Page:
Tuesday, December 22, 2009

Top 10 Tuesday

Top 10 Ways to Engage Reid over Break

1. Take a bike ride

2. Go for an ice cream treat

3. Have talk time

4. Play flashlight tag

5. Play charades

6. Decorate the Christmas Tree

7. Do a Trampoline Show

8. Cook together - cookies, pancakes, roasted potatoes; let Reid choose

9. Play a board game

10. Watch his favorite program together then your favorite program together

I'll confess to not writing this myself. My mom did, anticipating her arrival in our home for Christmas. It means the world to me--and can lift me out of the deepest despair--that she puts her love for Reid into action. She values his role in family enough to invest the extra time, patience, and effort it takes to engage him in something other than tv viewing--the ultimate holiday cop out.

I can totally identify with the dread that came through in several comments to "Do Tell" a couple weeks ago. There is nothing restful about having to recreate the structure of his school day. If we slack off, we pay.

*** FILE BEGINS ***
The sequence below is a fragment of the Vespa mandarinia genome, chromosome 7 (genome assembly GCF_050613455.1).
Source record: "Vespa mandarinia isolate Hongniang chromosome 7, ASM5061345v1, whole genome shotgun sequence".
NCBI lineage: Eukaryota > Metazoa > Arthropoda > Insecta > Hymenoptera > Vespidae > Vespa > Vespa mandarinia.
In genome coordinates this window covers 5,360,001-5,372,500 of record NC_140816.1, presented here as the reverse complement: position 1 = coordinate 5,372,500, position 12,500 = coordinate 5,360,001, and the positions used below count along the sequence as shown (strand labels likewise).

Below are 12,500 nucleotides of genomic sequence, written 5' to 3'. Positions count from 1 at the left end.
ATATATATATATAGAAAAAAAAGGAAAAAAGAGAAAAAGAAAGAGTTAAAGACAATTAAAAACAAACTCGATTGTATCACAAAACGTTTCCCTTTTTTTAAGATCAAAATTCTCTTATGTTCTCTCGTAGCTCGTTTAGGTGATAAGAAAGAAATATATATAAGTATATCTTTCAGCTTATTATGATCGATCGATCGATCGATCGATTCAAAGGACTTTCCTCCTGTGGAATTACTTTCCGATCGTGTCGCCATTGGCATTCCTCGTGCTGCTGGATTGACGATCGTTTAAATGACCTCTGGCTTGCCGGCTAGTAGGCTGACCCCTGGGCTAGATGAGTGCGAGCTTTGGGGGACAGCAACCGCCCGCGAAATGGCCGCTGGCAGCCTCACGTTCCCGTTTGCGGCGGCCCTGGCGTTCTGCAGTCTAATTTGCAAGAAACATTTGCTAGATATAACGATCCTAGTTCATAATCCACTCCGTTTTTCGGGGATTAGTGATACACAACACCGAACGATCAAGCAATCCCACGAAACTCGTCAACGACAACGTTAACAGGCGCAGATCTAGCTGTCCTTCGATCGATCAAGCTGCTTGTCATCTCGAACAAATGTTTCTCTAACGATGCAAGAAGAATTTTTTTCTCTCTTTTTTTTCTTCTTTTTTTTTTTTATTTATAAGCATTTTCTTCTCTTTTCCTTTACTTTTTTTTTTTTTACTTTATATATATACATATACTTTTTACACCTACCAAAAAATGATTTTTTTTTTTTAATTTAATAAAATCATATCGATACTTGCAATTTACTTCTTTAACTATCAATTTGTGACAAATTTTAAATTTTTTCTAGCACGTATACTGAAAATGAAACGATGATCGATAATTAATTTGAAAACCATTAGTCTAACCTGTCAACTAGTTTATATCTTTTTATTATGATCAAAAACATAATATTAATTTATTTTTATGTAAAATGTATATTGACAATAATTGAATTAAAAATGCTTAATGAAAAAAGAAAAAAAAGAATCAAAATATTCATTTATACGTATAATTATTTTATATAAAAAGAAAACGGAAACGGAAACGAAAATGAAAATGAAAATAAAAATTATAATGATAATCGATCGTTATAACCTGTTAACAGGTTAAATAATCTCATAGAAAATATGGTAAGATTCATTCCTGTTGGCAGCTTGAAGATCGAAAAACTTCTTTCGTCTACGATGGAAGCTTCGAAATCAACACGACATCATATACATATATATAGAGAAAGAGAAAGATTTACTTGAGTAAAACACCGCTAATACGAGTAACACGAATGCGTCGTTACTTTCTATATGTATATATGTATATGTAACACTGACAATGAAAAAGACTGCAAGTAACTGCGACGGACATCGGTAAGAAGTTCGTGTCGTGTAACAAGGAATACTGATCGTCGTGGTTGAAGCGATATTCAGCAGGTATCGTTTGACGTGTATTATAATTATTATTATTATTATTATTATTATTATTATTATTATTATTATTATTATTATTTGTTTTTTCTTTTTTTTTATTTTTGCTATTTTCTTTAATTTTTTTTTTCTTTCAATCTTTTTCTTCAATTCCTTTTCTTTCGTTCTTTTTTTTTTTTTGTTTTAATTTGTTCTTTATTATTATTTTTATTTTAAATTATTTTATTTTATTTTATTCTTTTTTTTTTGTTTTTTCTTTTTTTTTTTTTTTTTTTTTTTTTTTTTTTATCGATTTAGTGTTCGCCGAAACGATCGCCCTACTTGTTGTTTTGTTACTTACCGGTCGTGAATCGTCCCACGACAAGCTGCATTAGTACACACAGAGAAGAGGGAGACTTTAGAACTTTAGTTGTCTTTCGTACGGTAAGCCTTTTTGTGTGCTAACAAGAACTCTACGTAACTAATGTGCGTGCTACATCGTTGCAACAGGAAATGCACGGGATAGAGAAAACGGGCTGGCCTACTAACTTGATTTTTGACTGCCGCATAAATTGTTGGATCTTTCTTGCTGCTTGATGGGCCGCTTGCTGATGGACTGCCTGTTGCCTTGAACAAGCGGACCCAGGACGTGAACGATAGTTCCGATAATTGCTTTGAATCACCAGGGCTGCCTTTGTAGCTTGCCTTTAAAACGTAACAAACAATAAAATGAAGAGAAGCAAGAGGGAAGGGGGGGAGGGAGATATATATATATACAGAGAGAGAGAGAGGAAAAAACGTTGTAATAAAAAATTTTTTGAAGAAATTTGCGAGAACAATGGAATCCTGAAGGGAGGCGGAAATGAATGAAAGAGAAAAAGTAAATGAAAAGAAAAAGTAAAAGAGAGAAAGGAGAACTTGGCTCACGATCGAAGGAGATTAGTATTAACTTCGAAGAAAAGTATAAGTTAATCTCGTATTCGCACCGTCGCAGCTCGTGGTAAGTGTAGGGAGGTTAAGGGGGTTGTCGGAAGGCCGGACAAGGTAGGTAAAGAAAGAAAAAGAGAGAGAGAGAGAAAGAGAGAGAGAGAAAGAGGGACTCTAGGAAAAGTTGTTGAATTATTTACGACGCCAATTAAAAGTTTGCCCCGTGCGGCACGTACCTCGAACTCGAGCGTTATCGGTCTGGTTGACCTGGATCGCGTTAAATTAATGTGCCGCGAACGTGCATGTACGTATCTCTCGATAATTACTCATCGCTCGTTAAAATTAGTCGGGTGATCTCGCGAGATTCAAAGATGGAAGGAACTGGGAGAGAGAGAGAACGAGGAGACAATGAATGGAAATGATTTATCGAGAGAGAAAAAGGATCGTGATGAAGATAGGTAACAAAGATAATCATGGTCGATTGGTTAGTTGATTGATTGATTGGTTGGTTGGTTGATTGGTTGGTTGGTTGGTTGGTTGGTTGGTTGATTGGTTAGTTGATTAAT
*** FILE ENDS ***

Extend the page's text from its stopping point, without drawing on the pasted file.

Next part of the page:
My mom also loves me and shows it with acts of service that relieve the burden of feeling like I have the kid "only a mother can love" at times. Especially times of increased expectations for hostessing and cooking and relaxing--all of which I enjoy--but have to measure against the pang in my gut that comes from neglecting my child's extensive needs and "program." Have you ever felt like a one-armed paper hanger...who's out of glue? I'm not saying it's impossible. I'm just saying he'll need help!

And because she's also an achiever, these came in a subsequent email:

11. Plan a Talent Show in which EVERYONE must participate.
12. Is the Country Club swim pool open? Hmmm.

Tuesday, December 15, 2009

Top 10 Tuesday

Top 10 Reasons We Left the Midwest
(the second time, 1998)

10. we'd been to San Diego

9. freezing winters

8. humid summers

7. fresh food and wine

6. progressive thinking

5. outdoor recreational options year round

4. some job opportunities are just too good to refuse

3. happy, employed husbands make for happy, stay at home moms

2. mittens, hats, and snowpants present major sensory issues